Q: Wouldn't an MGC have been a better starting point for building a Costello V8 than the MGB?
A: In some ways, installing a V8 in an MGC was easier than doing it in a B, although I only tackled two of them -probably circa 1973. Perhaps if the owners did a search of the DVLA records, that would reveal the date of the engine change and therefore of the build.
Why was it easier? For a start, in order to fit the bulky 6-cylinder, 3-litre engine, British Leyland did away with the front cross-member in the MGC, which also helped me with clearance problems at the front of the V8. The cars already had a bonnet bulge, larger 11.06" front discs, 15" wheels, a larger radiator, a stronger gearbox (later fitted to Bs as well) and the desired 3.07:1 rear axle ratio. They also had torsion bar front suspension in place of coil springs, with telescopic dampers instead of the B's rather archaic lever arms. I had to re-rate the front torsion bars and dampers to accommodate the lighter weight of the V8 and also create different engine mounts - apart from that I had to do very little that hadn't already been developed for my MGB V8.
I hear that the ever-persistent Lawrence has now actually flushed out one of the two MGCs that I re-worked. It now appears to have had a rear suspension transplant, but it wasn't done by me, and I can't vouch for any modifications - let alone such radical ones - that were outside my control.
Tempting though it might have initially seemed, I chose not to graft Jaguar rear suspension onto any of my cars because it was a major engineering project and more trouble than it was worth. Besides, I think the Costello 5-link rear suspension works better, is more cost effective and more in keeping with the car because it retains the original back axle. So it follows that the Jaguar equipped MGC must have been modified again after it left my hands and is, sadly, no longer completely original.
However, it's an inescapable fact that many Costellos have been further modified over the years and to exclude them from the ranks on those grounds would probably leave precious few. Nevertheless, though I am perfectly happy with the likes of Holley carburettor conversions because they were already widely available for the Buick engine from which the Rover was derived, I do have reservations - as expressed above - about the unapproved 'Jaguarization'. Others may disagree, but I think it's a step too far.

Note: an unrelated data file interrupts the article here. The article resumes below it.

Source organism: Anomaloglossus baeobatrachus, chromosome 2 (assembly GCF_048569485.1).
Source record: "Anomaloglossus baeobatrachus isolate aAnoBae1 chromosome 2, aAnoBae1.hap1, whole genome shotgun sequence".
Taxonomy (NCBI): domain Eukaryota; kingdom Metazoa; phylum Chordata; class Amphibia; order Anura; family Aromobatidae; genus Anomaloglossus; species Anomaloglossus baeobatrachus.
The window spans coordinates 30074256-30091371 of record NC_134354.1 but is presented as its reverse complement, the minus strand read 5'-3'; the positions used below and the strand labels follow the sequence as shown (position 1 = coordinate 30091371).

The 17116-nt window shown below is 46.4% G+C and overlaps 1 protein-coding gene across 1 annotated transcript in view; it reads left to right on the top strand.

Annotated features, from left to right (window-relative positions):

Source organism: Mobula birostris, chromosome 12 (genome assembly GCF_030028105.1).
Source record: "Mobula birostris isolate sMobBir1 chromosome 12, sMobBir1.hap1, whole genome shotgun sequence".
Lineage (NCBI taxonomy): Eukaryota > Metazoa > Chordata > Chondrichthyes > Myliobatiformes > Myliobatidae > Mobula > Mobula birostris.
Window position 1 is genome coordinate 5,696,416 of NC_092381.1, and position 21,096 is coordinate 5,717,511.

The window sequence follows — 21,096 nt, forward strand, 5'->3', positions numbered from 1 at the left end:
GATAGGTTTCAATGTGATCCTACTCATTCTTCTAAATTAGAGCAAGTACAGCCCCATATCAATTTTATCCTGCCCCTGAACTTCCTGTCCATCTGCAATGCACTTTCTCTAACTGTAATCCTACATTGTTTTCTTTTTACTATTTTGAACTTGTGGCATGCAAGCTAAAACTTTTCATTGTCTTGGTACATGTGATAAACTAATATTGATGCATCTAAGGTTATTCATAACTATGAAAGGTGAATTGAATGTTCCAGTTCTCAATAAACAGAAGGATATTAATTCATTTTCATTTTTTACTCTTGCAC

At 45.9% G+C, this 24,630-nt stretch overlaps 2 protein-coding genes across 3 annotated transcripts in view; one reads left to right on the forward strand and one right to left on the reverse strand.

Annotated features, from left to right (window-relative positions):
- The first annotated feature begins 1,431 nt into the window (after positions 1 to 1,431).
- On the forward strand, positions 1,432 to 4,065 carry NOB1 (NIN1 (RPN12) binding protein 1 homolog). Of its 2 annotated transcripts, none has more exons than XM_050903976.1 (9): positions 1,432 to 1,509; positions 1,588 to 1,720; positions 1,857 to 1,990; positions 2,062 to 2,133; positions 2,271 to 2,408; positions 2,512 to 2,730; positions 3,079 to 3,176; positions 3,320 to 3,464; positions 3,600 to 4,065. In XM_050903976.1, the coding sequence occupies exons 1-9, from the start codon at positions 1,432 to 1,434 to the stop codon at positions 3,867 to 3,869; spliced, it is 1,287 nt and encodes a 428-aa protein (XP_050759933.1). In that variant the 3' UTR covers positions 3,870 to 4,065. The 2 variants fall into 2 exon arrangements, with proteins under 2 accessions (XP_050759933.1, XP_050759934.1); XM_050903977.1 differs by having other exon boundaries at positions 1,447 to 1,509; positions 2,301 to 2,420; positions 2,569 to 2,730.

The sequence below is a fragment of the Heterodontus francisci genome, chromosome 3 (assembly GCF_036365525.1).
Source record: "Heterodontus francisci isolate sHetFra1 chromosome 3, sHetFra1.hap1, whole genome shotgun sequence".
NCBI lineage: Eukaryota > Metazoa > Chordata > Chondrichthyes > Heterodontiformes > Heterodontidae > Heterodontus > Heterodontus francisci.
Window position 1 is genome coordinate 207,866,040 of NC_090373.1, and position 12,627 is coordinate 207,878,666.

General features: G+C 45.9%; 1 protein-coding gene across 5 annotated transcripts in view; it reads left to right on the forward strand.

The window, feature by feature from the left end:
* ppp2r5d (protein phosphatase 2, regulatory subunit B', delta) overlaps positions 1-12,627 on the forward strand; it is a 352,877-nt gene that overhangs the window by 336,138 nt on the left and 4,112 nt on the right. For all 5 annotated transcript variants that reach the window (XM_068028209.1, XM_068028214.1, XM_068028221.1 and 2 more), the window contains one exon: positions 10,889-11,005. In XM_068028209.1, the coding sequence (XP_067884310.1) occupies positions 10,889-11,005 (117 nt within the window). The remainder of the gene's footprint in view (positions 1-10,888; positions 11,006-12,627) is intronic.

That said; my policy has always been one of continuous development, which is why all Costello upgrades, apart from the Mk III injection, are designed to be easily retro-fittable. But what I always tried to do - as Frontline also does with Spridgets - was to limit my parts selection (apart from the components I designed and produced myself) to those from the original manufacturer, MG. As they might say these days, in order to 'maintain the original DNA'.
Why did I not convert more MGCs? Firstly, because I wasn't asked to. And secondly - even allowing for the relative ease of the conversion - because the MGC was significantly more expensive than the MGB in the first place, it was not really a viable proposition financially.
Costello's answers to earlier questions submitted by email to mgcostello.com:
Harry Irvine: Have you any idea of how many roadster MGBs were converted in the early 1970's compared with the MGB GTs? Also, was the total number of conversions around 200?
A: Sadly, the relevant paperwork has long gone, but as near as I can remember, some 225 cars were produced with a ratio of about 6 to 1, GTs to roadsters.
Alun Evans: I have the original radiator expansion tank on my car and I wondered whether they were fabricated or whether they came from Rover? I have a small split developing at the neck of the unit and, although I could get it braised, wondered if they were available anywhere?
A: This type of expansion tank, as fitted to the early cars, was specially fabricated. There are none available now and I suggest brazing the split or having another tank made. The positioning of those tanks was not ideal, but the configuration of the then available engines left me little choice. I subsequently used standard MGB expansion tanks - as you could too - if you acquired later model alternator brackets. This would lower the alternator and provide a more conventional path for the top radiator hose.